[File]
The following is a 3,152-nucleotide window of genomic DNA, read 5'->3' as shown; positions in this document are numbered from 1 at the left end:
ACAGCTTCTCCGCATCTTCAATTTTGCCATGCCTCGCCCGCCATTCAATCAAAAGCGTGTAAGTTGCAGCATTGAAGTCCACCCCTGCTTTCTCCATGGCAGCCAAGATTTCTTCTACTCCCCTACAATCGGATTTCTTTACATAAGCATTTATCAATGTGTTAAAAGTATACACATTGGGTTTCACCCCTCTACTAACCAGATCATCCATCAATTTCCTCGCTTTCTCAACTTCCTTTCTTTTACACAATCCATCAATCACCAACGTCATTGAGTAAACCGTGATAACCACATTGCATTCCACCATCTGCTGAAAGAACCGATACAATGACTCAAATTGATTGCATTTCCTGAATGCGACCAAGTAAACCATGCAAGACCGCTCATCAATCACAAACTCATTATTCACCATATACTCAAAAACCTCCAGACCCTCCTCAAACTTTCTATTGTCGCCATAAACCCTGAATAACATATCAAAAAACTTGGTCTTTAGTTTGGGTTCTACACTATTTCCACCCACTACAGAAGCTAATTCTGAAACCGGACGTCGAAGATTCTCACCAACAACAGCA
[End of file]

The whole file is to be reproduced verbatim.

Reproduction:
The following is a 3,152-nucleotide window of genomic DNA, read 5'->3' as shown; positions in this document are numbered from 1 at the left end:
ACAGCTTCTCCGCATCTTCAATTTTGCCATGCCTCGCCCGCCATTCAATCAAAAGCGTGTAAGTTGCAGCATTGAAGTCCACCCCTGCTTTCTCCATGGCAGCCAAGATTTCTTCTACTCCCCTACAATCGGATTTCTTTACATAAGCATTTATCAATGTGTTAAAAGTATACACATTGGGTTTCACCCCTCTACTAACCAGATCATCCATCAATTTCCTCGCTTTCTCAACTTCCTTTCTTTTACACAATCCATCAATCACCAACGTCATTGAGTAAACCGTGATAACCACATTGCATTCCACCATCTGCTGAAAGAACCGATACAATGACTCAAATTGATTGCATTTCCTGAATGCGACCAAGTAAACCATGCAAGACCGCTCATCAATCACAAACTCATTATTCACCATATACTCAAAAACCTCCAGACCCTCCTCAAACTTTCTATTGTCGCCATAAACCCTGAATAACATATCAAAAAACTTGGTCTTTAGTTTGGGTTCTACACTATTTCCACCCACTACAGAAGCTAATTCTGAAACCGGACGTCGAAGATTCTCACCAACAACAGCA